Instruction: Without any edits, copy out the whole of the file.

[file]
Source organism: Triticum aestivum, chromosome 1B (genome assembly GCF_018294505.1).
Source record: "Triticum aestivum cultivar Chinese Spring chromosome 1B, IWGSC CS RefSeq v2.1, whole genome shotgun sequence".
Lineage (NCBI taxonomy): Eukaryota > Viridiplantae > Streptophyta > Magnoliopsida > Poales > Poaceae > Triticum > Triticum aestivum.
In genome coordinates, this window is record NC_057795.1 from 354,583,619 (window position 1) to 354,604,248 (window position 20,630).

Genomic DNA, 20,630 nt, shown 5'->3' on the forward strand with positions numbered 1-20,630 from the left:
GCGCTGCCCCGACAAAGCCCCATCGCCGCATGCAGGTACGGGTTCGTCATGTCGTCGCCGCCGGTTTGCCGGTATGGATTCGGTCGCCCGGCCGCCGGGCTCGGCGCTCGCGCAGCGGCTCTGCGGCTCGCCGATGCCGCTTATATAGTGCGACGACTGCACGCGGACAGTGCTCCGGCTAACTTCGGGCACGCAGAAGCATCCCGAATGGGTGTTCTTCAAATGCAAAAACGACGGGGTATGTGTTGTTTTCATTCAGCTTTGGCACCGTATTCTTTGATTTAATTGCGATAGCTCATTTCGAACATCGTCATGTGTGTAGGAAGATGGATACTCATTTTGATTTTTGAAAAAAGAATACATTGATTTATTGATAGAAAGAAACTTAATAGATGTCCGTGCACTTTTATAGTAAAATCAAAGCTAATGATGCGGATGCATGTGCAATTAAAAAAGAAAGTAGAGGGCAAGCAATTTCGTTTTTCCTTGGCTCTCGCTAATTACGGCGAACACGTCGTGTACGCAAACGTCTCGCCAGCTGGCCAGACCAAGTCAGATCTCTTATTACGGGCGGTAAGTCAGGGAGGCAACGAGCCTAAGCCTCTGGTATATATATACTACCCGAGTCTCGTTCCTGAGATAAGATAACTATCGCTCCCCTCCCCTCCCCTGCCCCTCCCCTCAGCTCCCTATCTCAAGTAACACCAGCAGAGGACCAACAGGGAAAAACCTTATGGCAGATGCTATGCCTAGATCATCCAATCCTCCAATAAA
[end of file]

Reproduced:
Source organism: Triticum aestivum, chromosome 1B (genome assembly GCF_018294505.1).
Source record: "Triticum aestivum cultivar Chinese Spring chromosome 1B, IWGSC CS RefSeq v2.1, whole genome shotgun sequence".
Lineage (NCBI taxonomy): Eukaryota > Viridiplantae > Streptophyta > Magnoliopsida > Poales > Poaceae > Triticum > Triticum aestivum.
In genome coordinates, this window is record NC_057795.1 from 354,583,619 (window position 1) to 354,604,248 (window position 20,630).

Genomic DNA, 20,630 nt, shown 5'->3' on the forward strand with positions numbered 1-20,630 from the left:
GCGCTGCCCCGACAAAGCCCCATCGCCGCATGCAGGTACGGGTTCGTCATGTCGTCGCCGCCGGTTTGCCGGTATGGATTCGGTCGCCCGGCCGCCGGGCTCGGCGCTCGCGCAGCGGCTCTGCGGCTCGCCGATGCCGCTTATATAGTGCGACGACTGCACGCGGACAGTGCTCCGGCTAACTTCGGGCACGCAGAAGCATCCCGAATGGGTGTTCTTCAAATGCAAAAACGACGGGGTATGTGTTGTTTTCATTCAGCTTTGGCACCGTATTCTTTGATTTAATTGCGATAGCTCATTTCGAACATCGTCATGTGTGTAGGAAGATGGATACTCATTTTGATTTTTGAAAAAAGAATACATTGATTTATTGATAGAAAGAAACTTAATAGATGTCCGTGCACTTTTATAGTAAAATCAAAGCTAATGATGCGGATGCATGTGCAATTAAAAAAGAAAGTAGAGGGCAAGCAATTTCGTTTTTCCTTGGCTCTCGCTAATTACGGCGAACACGTCGTGTACGCAAACGTCTCGCCAGCTGGCCAGACCAAGTCAGATCTCTTATTACGGGCGGTAAGTCAGGGAGGCAACGAGCCTAAGCCTCTGGTATATATATACTACCCGAGTCTCGTTCCTGAGATAAGATAACTATCGCTCCCCTCCCCTCCCCTGCCCCTCCCCTCAGCTCCCTATCTCAAGTAACACCAGCAGAGGACCAACAGGGAAAAACCTTATGGCAGATGCTATGCCTAGATCATCCAATCCTCCAATAAA